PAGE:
In genetics, insertion refers to the type of mutation characterized by the insertion of one or few nucleotide base pairs to a DNA sequence or a chromosome. It may be small-scale or large-scale type. A small-scale type of insertion mutation involves the insertion of one or a few nucleotides into the DNA sequence. A large-scale type of insertion is one that involves a region of a chromosome. In this case, a nonreciprocal translocation occurs. A segment is removed from one chromosome and then inserted into a broken region of a non-homologous chromosome.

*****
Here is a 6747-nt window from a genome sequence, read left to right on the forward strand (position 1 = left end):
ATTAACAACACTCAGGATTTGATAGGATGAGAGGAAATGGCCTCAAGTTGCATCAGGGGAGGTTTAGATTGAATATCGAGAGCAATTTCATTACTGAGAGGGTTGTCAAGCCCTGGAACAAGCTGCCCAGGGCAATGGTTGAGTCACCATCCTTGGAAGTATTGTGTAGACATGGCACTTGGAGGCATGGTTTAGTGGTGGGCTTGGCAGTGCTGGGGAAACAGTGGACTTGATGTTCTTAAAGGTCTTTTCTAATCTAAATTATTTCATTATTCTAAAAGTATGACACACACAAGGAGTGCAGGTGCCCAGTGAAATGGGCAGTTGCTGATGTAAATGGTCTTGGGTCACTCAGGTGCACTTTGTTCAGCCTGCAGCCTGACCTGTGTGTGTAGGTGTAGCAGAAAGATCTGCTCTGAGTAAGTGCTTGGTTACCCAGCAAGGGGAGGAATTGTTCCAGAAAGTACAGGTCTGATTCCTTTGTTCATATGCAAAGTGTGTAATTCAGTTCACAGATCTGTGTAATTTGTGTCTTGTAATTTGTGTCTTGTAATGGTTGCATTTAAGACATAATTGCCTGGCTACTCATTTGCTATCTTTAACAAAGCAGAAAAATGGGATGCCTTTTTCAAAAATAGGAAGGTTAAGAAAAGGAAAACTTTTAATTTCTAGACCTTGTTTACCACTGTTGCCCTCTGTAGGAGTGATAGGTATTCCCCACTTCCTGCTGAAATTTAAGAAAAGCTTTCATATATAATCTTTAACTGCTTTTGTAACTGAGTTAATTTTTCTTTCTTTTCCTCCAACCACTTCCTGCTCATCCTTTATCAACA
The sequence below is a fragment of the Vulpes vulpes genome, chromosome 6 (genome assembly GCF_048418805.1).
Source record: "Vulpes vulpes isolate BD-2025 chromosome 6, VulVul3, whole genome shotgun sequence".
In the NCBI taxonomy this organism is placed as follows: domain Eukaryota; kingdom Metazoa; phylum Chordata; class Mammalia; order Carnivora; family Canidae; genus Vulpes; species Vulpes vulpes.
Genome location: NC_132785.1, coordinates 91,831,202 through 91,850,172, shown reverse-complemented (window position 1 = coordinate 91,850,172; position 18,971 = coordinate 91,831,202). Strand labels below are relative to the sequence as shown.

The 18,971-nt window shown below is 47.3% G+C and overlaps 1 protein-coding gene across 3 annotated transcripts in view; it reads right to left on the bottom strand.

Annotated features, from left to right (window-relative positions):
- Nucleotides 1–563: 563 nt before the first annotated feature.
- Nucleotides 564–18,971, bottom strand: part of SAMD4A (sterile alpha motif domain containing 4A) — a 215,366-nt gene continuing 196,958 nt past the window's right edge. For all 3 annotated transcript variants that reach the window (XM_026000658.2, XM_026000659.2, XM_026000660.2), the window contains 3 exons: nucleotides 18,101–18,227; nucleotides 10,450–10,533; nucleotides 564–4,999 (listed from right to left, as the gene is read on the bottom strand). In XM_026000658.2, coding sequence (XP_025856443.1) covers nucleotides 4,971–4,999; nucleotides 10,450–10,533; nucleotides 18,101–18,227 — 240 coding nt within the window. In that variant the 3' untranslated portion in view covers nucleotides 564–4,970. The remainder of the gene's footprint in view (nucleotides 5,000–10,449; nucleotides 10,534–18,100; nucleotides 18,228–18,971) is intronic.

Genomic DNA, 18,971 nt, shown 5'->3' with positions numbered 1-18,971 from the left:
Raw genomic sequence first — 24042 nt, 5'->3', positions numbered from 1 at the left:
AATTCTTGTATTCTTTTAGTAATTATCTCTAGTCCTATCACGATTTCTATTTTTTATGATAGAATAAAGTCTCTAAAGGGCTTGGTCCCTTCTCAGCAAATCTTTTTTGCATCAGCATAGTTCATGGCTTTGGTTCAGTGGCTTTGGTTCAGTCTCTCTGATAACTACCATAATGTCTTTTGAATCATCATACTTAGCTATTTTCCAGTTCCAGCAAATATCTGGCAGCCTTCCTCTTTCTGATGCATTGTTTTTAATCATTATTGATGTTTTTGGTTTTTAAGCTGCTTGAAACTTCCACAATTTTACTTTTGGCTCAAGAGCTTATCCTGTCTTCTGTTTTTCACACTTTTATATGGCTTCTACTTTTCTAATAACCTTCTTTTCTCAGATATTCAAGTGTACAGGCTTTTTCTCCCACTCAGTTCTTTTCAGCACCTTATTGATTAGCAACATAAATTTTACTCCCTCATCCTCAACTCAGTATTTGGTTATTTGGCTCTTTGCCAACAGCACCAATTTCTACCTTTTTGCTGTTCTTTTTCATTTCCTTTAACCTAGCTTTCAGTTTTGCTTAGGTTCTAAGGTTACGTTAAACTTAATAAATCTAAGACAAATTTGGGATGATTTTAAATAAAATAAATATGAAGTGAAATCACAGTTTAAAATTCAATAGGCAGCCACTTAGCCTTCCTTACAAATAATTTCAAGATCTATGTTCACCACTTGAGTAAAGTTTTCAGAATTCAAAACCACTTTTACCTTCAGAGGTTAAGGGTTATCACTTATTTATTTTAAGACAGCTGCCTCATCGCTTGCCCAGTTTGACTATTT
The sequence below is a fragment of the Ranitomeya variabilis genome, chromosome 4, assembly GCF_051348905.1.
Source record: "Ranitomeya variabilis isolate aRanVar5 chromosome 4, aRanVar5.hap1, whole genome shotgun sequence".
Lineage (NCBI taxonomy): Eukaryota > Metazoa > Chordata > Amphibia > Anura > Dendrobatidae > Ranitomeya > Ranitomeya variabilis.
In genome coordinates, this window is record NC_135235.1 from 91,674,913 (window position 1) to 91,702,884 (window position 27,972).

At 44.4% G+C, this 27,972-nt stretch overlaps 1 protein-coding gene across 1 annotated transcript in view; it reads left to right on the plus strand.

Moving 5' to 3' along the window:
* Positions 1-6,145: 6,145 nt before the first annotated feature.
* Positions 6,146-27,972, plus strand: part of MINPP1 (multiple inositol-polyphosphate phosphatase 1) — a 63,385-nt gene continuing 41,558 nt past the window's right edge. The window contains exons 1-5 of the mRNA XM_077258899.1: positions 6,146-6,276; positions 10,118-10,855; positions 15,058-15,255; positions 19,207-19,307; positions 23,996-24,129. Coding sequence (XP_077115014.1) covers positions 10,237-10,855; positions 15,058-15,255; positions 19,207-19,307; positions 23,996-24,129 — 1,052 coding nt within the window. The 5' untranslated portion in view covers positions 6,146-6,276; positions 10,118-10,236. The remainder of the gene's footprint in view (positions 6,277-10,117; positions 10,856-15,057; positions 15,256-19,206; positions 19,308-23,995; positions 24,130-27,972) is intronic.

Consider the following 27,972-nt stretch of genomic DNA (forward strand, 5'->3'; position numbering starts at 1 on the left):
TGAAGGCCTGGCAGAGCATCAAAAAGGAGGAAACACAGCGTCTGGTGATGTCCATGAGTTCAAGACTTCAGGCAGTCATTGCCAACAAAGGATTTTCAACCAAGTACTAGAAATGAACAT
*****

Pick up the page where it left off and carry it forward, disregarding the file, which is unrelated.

When one or more nucleotides are inserted into the genetic sequence, the reading frame is disrupted during transcription, and eventually, translation. This may result in an altered sequence of amino acids, extra amino acid in a chain, or premature termination. Hence, the newly synthesized protein could be abnormally short, abnormally long, and/or contain the wrong amino acids. It will most likely not be functional.
Insertion of a larger sequence of nucleotide base pairs into a chromosome may occur when there is an unequal crossover during meiosis.
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